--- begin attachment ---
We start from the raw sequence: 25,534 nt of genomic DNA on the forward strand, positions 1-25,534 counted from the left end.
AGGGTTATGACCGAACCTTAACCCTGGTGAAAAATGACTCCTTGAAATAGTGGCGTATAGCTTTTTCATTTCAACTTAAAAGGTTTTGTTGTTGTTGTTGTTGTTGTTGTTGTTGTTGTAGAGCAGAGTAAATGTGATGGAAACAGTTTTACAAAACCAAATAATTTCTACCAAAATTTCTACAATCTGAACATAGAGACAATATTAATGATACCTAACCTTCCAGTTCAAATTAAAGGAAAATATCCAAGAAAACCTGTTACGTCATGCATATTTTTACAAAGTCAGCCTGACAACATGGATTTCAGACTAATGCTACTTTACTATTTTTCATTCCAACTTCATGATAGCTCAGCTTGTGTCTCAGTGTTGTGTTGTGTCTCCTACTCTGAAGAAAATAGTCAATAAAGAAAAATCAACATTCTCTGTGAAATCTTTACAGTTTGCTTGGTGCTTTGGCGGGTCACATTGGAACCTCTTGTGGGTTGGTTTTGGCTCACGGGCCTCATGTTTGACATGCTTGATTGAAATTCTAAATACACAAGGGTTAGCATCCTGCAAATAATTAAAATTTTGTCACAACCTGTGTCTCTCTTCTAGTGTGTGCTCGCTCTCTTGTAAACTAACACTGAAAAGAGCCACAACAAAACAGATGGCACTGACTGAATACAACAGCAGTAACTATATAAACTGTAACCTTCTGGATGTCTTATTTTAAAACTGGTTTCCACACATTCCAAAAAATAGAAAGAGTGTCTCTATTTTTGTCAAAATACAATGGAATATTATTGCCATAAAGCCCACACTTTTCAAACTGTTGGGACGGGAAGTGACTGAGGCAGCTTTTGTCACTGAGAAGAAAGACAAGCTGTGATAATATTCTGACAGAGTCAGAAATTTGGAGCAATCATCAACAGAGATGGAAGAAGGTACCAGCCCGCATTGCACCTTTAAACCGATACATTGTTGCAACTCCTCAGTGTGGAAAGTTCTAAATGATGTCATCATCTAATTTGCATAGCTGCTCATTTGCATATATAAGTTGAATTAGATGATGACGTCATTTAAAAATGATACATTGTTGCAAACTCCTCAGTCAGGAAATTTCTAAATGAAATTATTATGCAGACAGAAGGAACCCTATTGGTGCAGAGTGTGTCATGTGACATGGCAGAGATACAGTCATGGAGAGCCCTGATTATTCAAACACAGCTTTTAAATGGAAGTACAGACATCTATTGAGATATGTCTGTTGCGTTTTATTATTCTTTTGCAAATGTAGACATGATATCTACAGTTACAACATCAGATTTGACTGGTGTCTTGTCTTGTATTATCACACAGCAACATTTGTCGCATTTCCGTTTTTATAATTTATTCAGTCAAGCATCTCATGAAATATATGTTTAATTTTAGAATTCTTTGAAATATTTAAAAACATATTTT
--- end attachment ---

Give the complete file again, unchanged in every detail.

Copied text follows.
We start from the raw sequence: 25,534 nt of genomic DNA on the forward strand, positions 1-25,534 counted from the left end.
AGGGTTATGACCGAACCTTAACCCTGGTGAAAAATGACTCCTTGAAATAGTGGCGTATAGCTTTTTCATTTCAACTTAAAAGGTTTTGTTGTTGTTGTTGTTGTTGTTGTTGTTGTTGTAGAGCAGAGTAAATGTGATGGAAACAGTTTTACAAAACCAAATAATTTCTACCAAAATTTCTACAATCTGAACATAGAGACAATATTAATGATACCTAACCTTCCAGTTCAAATTAAAGGAAAATATCCAAGAAAACCTGTTACGTCATGCATATTTTTACAAAGTCAGCCTGACAACATGGATTTCAGACTAATGCTACTTTACTATTTTTCATTCCAACTTCATGATAGCTCAGCTTGTGTCTCAGTGTTGTGTTGTGTCTCCTACTCTGAAGAAAATAGTCAATAAAGAAAAATCAACATTCTCTGTGAAATCTTTACAGTTTGCTTGGTGCTTTGGCGGGTCACATTGGAACCTCTTGTGGGTTGGTTTTGGCTCACGGGCCTCATGTTTGACATGCTTGATTGAAATTCTAAATACACAAGGGTTAGCATCCTGCAAATAATTAAAATTTTGTCACAACCTGTGTCTCTCTTCTAGTGTGTGCTCGCTCTCTTGTAAACTAACACTGAAAAGAGCCACAACAAAACAGATGGCACTGACTGAATACAACAGCAGTAACTATATAAACTGTAACCTTCTGGATGTCTTATTTTAAAACTGGTTTCCACACATTCCAAAAAATAGAAAGAGTGTCTCTATTTTTGTCAAAATACAATGGAATATTATTGCCATAAAGCCCACACTTTTCAAACTGTTGGGACGGGAAGTGACTGAGGCAGCTTTTGTCACTGAGAAGAAAGACAAGCTGTGATAATATTCTGACAGAGTCAGAAATTTGGAGCAATCATCAACAGAGATGGAAGAAGGTACCAGCCCGCATTGCACCTTTAAACCGATACATTGTTGCAACTCCTCAGTGTGGAAAGTTCTAAATGATGTCATCATCTAATTTGCATAGCTGCTCATTTGCATATATAAGTTGAATTAGATGATGACGTCATTTAAAAATGATACATTGTTGCAAACTCCTCAGTCAGGAAATTTCTAAATGAAATTATTATGCAGACAGAAGGAACCCTATTGGTGCAGAGTGTGTCATGTGACATGGCAGAGATACAGTCATGGAGAGCCCTGATTATTCAAACACAGCTTTTAAATGGAAGTACAGACATCTATTGAGATATGTCTGTTGCGTTTTATTATTCTTTTGCAAATGTAGACATGATATCTACAGTTACAACATCAGATTTGACTGGTGTCTTGTCTTGTATTATCACACAGCAACATTTGTCGCATTTCCGTTTTTATAATTTATTCAGTCAAGCATCTCATGAAATATATGTTTAATTTTAGAATTCTTTGAAATATTTAAAAACATATTTT